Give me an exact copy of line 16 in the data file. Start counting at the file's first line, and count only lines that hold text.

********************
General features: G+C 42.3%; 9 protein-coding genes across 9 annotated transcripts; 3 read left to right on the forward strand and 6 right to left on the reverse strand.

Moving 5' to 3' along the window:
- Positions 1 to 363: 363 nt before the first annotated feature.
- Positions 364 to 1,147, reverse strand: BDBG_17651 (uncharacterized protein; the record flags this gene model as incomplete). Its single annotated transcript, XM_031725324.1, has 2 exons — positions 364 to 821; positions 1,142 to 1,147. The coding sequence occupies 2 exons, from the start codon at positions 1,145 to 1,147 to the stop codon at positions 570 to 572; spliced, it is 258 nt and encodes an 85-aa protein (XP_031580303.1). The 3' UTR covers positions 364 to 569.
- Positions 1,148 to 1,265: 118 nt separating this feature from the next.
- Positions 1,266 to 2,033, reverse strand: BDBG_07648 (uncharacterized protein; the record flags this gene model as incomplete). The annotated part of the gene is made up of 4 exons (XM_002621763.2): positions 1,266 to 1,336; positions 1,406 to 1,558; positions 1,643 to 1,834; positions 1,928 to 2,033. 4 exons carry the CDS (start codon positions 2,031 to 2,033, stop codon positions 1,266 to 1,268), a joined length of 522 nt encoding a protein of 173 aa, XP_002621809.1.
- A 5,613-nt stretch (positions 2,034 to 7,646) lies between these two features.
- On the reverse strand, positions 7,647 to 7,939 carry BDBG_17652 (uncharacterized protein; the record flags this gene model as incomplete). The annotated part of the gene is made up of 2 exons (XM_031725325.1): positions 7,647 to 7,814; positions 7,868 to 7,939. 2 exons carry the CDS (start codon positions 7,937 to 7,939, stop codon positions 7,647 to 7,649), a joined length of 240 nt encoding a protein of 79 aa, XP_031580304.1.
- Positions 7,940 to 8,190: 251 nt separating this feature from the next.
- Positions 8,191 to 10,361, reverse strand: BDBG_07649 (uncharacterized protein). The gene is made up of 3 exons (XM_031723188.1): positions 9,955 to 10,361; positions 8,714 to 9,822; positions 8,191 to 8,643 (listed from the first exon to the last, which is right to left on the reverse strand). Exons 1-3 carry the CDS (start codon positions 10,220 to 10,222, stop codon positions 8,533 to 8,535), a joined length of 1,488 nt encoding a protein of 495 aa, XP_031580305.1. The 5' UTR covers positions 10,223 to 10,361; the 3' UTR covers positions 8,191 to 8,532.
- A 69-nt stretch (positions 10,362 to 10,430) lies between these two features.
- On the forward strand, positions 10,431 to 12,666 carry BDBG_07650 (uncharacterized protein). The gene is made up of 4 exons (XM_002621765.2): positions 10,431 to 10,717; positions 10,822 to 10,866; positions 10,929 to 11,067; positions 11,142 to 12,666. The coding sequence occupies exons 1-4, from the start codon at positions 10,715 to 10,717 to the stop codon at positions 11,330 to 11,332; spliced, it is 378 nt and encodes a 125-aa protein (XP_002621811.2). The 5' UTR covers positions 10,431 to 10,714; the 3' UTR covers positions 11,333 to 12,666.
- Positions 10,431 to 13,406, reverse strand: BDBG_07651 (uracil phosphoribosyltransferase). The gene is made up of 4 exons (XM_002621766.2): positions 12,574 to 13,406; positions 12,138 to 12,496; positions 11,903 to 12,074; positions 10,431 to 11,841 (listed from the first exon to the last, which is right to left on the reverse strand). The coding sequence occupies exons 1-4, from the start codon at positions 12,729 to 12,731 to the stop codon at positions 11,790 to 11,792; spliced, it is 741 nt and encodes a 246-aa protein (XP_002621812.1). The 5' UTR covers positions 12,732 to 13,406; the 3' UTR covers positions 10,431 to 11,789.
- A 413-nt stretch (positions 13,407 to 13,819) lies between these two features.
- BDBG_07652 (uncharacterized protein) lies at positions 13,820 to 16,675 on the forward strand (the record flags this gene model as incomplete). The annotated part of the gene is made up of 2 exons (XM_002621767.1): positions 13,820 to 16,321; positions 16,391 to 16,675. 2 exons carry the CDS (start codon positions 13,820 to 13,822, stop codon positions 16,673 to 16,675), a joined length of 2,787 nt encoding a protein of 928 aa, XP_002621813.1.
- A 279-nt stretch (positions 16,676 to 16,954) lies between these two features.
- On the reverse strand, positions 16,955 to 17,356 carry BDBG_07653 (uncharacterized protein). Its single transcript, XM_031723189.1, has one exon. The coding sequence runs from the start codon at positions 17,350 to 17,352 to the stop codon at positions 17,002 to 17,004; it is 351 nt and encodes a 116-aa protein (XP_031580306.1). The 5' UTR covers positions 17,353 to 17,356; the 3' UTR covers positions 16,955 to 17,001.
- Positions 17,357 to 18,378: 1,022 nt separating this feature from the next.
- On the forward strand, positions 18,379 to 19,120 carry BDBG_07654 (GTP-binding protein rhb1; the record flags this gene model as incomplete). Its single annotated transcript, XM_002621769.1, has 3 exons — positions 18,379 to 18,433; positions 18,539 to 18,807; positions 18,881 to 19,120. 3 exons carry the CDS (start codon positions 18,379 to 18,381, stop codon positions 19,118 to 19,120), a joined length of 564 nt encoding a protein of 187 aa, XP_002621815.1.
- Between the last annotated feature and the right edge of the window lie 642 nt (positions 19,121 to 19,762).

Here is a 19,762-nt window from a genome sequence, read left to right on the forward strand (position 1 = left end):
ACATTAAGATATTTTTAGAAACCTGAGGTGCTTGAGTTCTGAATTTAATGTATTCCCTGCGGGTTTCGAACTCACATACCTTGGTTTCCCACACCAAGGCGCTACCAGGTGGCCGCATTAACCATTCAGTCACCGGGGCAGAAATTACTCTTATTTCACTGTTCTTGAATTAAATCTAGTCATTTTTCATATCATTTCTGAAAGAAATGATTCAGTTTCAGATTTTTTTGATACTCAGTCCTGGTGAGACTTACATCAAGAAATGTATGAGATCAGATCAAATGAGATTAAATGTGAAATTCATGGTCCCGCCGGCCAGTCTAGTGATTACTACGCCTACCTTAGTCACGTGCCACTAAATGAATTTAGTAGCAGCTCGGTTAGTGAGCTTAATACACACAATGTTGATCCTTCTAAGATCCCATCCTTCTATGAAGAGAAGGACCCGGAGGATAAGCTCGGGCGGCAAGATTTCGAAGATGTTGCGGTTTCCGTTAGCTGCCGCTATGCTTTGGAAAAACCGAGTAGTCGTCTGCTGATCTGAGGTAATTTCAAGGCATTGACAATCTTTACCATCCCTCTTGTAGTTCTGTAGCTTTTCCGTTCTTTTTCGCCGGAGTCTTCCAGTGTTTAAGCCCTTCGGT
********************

- A 279-nt stretch (positions 16,676 to 16,954) lies between these two features.